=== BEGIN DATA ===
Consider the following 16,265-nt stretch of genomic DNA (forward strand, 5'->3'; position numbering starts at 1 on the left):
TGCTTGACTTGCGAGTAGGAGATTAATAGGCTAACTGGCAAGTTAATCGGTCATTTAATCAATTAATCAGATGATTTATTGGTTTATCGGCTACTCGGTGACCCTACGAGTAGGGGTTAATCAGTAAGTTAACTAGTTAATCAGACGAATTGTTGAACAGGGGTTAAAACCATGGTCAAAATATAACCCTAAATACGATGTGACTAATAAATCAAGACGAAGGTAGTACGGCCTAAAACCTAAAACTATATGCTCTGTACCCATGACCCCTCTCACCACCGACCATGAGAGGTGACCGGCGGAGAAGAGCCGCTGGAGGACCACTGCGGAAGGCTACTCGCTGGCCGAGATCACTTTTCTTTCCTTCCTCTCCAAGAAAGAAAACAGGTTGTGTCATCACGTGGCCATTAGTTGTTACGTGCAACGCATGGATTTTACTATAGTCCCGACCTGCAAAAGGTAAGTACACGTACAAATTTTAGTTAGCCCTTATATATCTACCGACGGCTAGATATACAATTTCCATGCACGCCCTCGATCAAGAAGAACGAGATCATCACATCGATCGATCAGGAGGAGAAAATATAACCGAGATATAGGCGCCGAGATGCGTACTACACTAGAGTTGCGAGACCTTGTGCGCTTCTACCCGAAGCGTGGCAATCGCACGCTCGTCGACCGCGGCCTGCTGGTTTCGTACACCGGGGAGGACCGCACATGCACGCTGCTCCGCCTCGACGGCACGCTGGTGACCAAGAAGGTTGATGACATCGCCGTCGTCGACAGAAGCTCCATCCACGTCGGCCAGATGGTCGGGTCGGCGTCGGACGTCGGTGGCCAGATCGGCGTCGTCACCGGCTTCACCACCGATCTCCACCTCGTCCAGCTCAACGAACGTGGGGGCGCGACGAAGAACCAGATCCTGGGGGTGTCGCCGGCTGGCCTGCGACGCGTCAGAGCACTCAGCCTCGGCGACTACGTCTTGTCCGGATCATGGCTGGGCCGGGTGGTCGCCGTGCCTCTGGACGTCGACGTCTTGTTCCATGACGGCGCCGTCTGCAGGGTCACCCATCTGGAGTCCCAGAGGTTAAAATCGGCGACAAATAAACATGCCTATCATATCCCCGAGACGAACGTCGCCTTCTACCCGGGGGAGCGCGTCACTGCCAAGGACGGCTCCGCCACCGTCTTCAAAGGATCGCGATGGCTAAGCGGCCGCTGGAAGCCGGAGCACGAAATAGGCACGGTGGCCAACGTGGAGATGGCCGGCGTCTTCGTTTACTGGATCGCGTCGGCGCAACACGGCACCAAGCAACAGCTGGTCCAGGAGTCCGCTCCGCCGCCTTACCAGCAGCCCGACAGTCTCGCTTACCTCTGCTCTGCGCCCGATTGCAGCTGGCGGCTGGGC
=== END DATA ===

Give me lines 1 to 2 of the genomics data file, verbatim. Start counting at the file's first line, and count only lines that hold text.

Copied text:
Consider the following 16,265-nt stretch of genomic DNA (forward strand, 5'->3'; position numbering starts at 1 on the left):
TGCTTGACTTGCGAGTAGGAGATTAATAGGCTAACTGGCAAGTTAATCGGTCATTTAATCAATTAATCAGATGATTTATTGGTTTATCGGCTACTCGGTGACCCTACGAGTAGGGGTTAATCAGTAAGTTAACTAGTTAATCAGACGAATTGTTGAACAGGGGTTAAAACCATGGTCAAAATATAACCCTAAATACGATGTGACTAATAAATCAAGACGAAGGTAGTACGGCCTAAAACCTAAAACTATATGCTCTGTACCCATGACCCCTCTCACCACCGACCATGAGAGGTGACCGGCGGAGAAGAGCCGCTGGAGGACCACTGCGGAAGGCTACTCGCTGGCCGAGATCACTTTTCTTTCCTTCCTCTCCAAGAAAGAAAACAGGTTGTGTCATCACGTGGCCATTAGTTGTTACGTGCAACGCATGGATTTTACTATAGTCCCGACCTGCAAAAGGTAAGTACACGTACAAATTTTAGTTAGCCCTTATATATCTACCGACGGCTAGATATACAATTTCCATGCACGCCCTCGATCAAGAAGAACGAGATCATCACATCGATCGATCAGGAGGAGAAAATATAACCGAGATATAGGCGCCGAGATGCGTACTACACTAGAGTTGCGAGACCTTGTGCGCTTCTACCCGAAGCGTGGCAATCGCACGCTCGTCGACCGCGGCCTGCTGGTTTCGTACACCGGGGAGGACCGCACATGCACGCTGCTCCGCCTCGACGGCACGCTGGTGACCAAGAAGGTTGATGACATCGCCGTCGTCGACAGAAGCTCCATCCACGTCGGCCAGATGGTCGGGTCGGCGTCGGACGTCGGTGGCCAGATCGGCGTCGTCACCGGCTTCACCACCGATCTCCACCTCGTCCAGCTCAACGAACGTGGGGGCGCGACGAAGAACCAGATCCTGGGGGTGTCGCCGGCTGGCCTGCGACGCGTCAGAGCACTCAGCCTCGGCGACTACGTCTTGTCCGGATCATGGCTGGGCCGGGTGGTCGCCGTGCCTCTGGACGTCGACGTCTTGTTCCATGACGGCGCCGTCTGCAGGGTCACCCATCTGGAGTCCCAGAGGTTAAAATCGGCGACAAATAAACATGCCTATCATATCCCCGAGACGAACGTCGCCTTCTACCCGGGGGAGCGCGTCACTGCCAAGGACGGCTCCGCCACCGTCTTCAAAGGATCGCGATGGCTAAGCGGCCGCTGGAAGCCGGAGCACGAAATAGGCACGGTGGCCAACGTGGAGATGGCCGGCGTCTTCGTTTACTGGATCGCGTCGGCGCAACACGGCACCAAGCAACAGCTGGTCCAGGAGTCCGCTCCGCCGCCTTACCAGCAGCCCGACAGTCTCGCTTACCTCTGCTCTGCGCCCGATTGCAGCTGGCGGCTGGGC